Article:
Law & Principles

In major win for Stitt, Chickasaw Nation signs new compacts

Ray Carter | January 22, 2024

In a major victory for Gov. Kevin Stitt, the Chickasaw Nation and Apache Tribe have agreed to new state-tribal compacts on tobacco and license tags that address key issues raised by the governor.

The tobacco agreement provides each tribe with the same significant financial windfall from their sale of tobacco products to non-Indians as past compacts, but also includes language that prevents a dramatic expansion of the area covered by the compact, a key concern raised by the governor.

The agreements also ensure that state police have registration information for all vehicles with a Chickasaw Nation car tag, addressing a concern raised in recent months by law enforcement officials.

“We now have fully executed tobacco compacts with both the Chickasaw and the Apache tribes that maintain jurisdictional continuity in Oklahoma,” Stitt said. “We also finalized a car tag compact with the Chickasaw tribe that ensures Oklahoma law enforcement can confidently identify vehicles on the road and guarantees that our turnpikes can read tribal tags. For the safety of all law enforcement, and for tag compacts to be workable, the state must have uninhibited, up-to-date access to driver registration information, and this agreement ensures that.

“While I’m glad we could come to an agreement on these compacts, I still believe there is work to be done to ensure we are not further eroding Oklahoma’s revenue base in order to continue to provide public services to people across the state,” Stitt added. “I continue to welcome other federally recognized tribes in Oklahoma to engage with my office in the compacting process.”

The Chickasaw tobacco compact notes that the U.S. Supreme Court has affirmed that tribal governments have the right to “offer the retail sale of tobacco products to a Tribal nation’s citizens within their jurisdiction free from State taxation,” but that the U.S. Supreme Court has also affirmed that “Oklahoma tax law applies to retail sales of tobacco products by Tribal nations to non-citizens of the Nation within their jurisdiction.”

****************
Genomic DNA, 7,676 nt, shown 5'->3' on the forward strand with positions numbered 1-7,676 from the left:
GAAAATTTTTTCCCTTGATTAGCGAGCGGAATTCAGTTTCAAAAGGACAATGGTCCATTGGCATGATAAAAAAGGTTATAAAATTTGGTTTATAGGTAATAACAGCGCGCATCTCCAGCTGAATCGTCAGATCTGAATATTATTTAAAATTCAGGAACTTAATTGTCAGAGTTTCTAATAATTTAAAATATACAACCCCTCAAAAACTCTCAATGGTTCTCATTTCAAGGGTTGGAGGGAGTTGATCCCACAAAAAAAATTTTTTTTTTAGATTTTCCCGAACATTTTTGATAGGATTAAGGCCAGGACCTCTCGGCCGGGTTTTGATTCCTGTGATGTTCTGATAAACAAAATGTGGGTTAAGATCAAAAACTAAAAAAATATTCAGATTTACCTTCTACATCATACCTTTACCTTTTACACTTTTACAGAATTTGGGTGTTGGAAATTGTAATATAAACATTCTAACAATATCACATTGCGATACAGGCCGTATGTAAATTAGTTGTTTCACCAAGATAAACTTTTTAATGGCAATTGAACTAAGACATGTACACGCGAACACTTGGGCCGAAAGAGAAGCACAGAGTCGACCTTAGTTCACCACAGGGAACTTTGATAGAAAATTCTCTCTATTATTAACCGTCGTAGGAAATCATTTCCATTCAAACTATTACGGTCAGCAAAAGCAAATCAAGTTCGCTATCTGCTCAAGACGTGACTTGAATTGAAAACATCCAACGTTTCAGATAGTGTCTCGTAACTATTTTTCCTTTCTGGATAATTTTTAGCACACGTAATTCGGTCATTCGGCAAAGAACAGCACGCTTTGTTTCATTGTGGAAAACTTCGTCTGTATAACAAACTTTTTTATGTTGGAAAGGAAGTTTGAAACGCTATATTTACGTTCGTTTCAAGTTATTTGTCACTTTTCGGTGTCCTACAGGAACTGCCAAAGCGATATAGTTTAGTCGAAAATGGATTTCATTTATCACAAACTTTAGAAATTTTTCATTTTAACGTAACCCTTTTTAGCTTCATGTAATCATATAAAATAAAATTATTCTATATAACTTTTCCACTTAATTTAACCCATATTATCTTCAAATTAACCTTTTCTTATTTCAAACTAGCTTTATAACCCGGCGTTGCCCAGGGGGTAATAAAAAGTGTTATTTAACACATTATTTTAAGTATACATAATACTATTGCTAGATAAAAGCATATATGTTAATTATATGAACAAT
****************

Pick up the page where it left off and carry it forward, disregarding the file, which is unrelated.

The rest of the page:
The agreement maintains the 50-50 split on tobacco-tax collections provided in prior compacts, meaning the Chickasaw Nation gets half of all tobacco tax collections generated at their shops, effectively retaining millions in tax collections on sales to non-Indian customers.

But the compact also defines the agreement’s jurisdiction to include the Chickasaw Nation’s “retail sales of cigarettes and other tobacco products at premises located on lands that (i) the United States holds in trust for the benefit of the Nation or (ii) are restricted allotments held by the Nation or a citizen of the Nation.”

That limitation addresses a key concern raised by Stitt following the U.S. Supreme Court’s 2020 ruling in McGirt v. Oklahoma, which declared the Muscogee (Creek) Nation’s historic Oklahoma reservation was never formally disestablished for purposes of federal major-crimes law. That ruling has since been expanded to include other tribes—the Choctaw, Chickasaw, Cherokee, Seminole, and Quapaw. The historic reservations of the six McGirt tribes cover most of eastern Oklahoma, about 42 percent of the state, or roughly 28,000 square miles.